1. No action

2. Community Development Progam

3. Exploratory Fishing Permit

4. Reduce the longline exclusion zone to a uniform 25 nm around Guam

5. Modify the existing longline area closure to exclude only vessels over a certain size class

6. Seasonal reduction in the longline exclusion zone around Guam

The analysis of the seven alternatives in the draft amendment document looks at the impacts of longline fishing, primarily on the existing troll fishery on Guam, on protected and sensitive species and fishery participants and the fishing community on Guam. In the absence of longline fishery data from the GFC vessel, a proxy model was developed based on deep set tuna longline fishing by domestic longliners in the Federated States of Micronesia, coupled with observer data from the SPC for this type of fishery. This proxy was then used to look at longline catches at low and moderate levels of fishing effort associated with training fishermen and a high level of effort consistent with a commercial operation. The Council may take final action at the 138th meeting and select a preferred alternative for modifying the current longline closed area in the U.S. EEZ around Guam.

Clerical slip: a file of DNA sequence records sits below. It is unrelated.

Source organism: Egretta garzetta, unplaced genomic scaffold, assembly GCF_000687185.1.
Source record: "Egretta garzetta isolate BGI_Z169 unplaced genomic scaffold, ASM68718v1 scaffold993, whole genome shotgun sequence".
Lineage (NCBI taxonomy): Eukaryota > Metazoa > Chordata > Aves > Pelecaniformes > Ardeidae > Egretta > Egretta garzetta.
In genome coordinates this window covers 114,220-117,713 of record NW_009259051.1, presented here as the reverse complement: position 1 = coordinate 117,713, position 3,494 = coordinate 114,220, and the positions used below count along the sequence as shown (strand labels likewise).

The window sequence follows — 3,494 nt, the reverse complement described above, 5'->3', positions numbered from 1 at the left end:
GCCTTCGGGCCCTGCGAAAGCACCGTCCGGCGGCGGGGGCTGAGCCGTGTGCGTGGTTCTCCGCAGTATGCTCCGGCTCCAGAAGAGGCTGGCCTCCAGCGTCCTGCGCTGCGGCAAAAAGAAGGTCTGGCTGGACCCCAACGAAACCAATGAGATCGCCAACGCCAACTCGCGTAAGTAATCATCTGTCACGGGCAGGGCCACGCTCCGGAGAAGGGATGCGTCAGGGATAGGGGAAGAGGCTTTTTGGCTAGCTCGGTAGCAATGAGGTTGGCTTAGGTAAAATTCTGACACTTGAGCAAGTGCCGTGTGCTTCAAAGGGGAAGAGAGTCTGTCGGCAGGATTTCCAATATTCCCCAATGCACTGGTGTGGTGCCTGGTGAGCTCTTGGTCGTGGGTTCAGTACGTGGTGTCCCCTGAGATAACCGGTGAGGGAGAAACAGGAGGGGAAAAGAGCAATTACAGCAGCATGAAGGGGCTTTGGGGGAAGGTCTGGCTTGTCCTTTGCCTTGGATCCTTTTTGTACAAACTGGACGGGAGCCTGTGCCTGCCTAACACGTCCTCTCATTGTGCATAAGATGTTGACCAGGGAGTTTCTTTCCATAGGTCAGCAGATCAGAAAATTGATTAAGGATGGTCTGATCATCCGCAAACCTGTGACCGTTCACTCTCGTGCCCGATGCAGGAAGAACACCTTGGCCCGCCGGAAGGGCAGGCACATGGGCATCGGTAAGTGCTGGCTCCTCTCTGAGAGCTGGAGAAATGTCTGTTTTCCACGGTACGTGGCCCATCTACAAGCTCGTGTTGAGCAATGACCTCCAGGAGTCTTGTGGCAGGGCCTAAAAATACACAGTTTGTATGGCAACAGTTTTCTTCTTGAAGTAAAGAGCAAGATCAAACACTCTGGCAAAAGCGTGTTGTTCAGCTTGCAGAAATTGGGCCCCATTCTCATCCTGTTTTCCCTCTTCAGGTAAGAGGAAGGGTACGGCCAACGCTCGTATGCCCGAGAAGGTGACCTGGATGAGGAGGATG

5. Hawaii-based Pelagic Vessels Non-longline, Non-purse seine limited entry (ACTION ITEM)

At its 137th meeting, the Council recommended that the potential for a limited entry program be investigated for the Hawaii charter vessel fishery. This recommendation stemmed from the ongoing and planned expansion of small boat harbors in Hawaii which may afford greater number of charter vessels to operate from Hawaii and Oahu. Catch and effort data from both locations shows that over a 20 year time span catch rates for blue marlin have declined by about 50-60%, while effort has increased, particularly in recent years. As a consequence of this recommendation, a control rule was published for the fishery dated May 11, 2007, after which new entrants are not guaranteed future participation.